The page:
Determining whether the force used to effect a particular seizure is “reasonable” under the Fourth Amendment requires a careful balancing of ” `the nature and quality of the intrusion on the individual’s Fourth Amendment interests’ ” against the countervailing governmental interests at stake. Id., at 8, quoting United States v. Place, 462 U. S. 696, 703 (1983). Our Fourth Amendment jurisprudence has long recognized that the right to make an arrest or investigatory stop necessarily carries with it the right to use some degree of physical coercion or threat thereof to effect it. See Terry v. Ohio, 392 U. S., at 22-27. Because “[t]he test of reasonableness under the Fourth Amendment is not capable of precise definition or mechanical application,” Bell v. Wolfish, 441 U. S. 520, 559 (1979), however, its proper application requires careful attention to the facts and circumstances of each particular case, including the severity of the crime at issue, whether the suspect poses an immediate threat to the safety of the officers or others, and whether he is actively resisting arrest or attempting to evade arrest by flight. See Tennessee v. Garner, 471 U. S., at 8-9 (the question is “whether the totality of the circumstances justifie[s] a particular sort of . . . seizure”).

The “reasonableness” of a particular use of force must be judged from the perspective of a reasonable officer on the scene, rather than with the 20/20 vision of hindsight. See Terry v. Ohio, supra, at 20-22. The Fourth Amendment is not violated by an arrest based on probable cause, even though the wrong person is arrested, Hill v. California, 401 U. S. 797 (1971), nor by the mistaken execution of a valid search warrant on the wrong premises, Maryland v. Garrison, 480 U. S. 79 (1987). With respect to a claim of excessive force, the same standard of reasonableness at the moment applies: “Not every push or shove, even if it may later seem unnecessary in the peace of a judge’s chambers,” Johnson v. Glick, 481 F. 2d, at 1033, violates the Fourth Amendment. The calculus of reasonableness must embody allowance for the fact that police officers are often forced to make split-second judgments — in circumstances that are tense, uncertain, and rapidly evolving — about the amount of force that is necessary in a particular situation.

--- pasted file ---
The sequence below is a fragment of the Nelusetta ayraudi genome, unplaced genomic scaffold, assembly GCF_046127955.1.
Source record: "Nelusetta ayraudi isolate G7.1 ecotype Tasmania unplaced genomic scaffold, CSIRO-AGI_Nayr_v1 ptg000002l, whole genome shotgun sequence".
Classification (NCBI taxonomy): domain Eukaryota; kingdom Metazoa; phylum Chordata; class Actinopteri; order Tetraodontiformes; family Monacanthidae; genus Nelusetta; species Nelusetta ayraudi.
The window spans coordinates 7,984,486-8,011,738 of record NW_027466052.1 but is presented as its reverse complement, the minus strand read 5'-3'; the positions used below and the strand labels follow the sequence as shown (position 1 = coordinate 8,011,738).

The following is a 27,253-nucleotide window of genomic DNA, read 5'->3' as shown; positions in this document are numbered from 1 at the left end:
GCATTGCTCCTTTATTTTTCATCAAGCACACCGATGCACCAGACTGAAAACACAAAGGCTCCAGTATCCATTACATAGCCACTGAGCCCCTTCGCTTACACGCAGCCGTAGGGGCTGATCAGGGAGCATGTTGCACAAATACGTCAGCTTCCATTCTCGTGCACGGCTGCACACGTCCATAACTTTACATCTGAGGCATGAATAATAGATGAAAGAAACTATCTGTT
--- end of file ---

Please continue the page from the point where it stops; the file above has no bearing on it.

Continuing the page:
As in other Fourth Amendment contexts, however, the “reasonableness” inquiry in an excessive force case is an objective one: the question is whether the officers’ actions are “objectively reasonable” in light of the facts and circumstances confronting them, without regard to their underlying intent or motivation. See Scott v. United States, 436 U. S. 128, 137-139 (1978); see also Terry v. Ohio, supra, at 21 (in analyzing the reasonableness of a particular search or seizure, “it is imperative that the facts be judged against an objective standard”). An officer’s evil intentions will not make a Fourth Amendment violation out of an objectively reasonable use of force; nor will an officer’s good intentions make an objectively unreasonable use of force constitutional. See Scott v. United States, supra, at 138, citing United States v. Robinson, 414 U. S. 218 (1973).

In the Boiling Spring Lakes case, there were three different officers at the scene. The first two didn’t open fire, but Vassey did. His lawyer, W. James Payne told CNN that Keith Vidal attempted to stab one of the officers multiple times with a screwdriver, but the officer was wearing a bulletproof vest, did not request assistance and was not injured.

Keith Vidal’s stepfather, Mark Wilsey, who witnessed the shooting with Vidal’s mother, told CNN that the detective disrupted the situation,

“(He) walks in the room, walks around the corner, (and) says, ‘We don’t have time for this. Tase that kid now. Let’s get him out of here.'”

The North Carolina Bureau of Investigation is investigating this shooting.

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This is our 846th post in 26 months.

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Police officers go on trial for killing Kelly Thomas two years ago

December 2, 2013

Monday, December 3, 2013

Good evening:

The trial of two City of Fullerton police officers charged with killing Kelly Thomas, 37, more than two years ago finally got underway today with opening statements. Fullerton is located in conservative Orange County, CA, approximately 25 miles southeast of Los Angeles, and this is the first time in the history of the county that a police officer will stand trial for murder.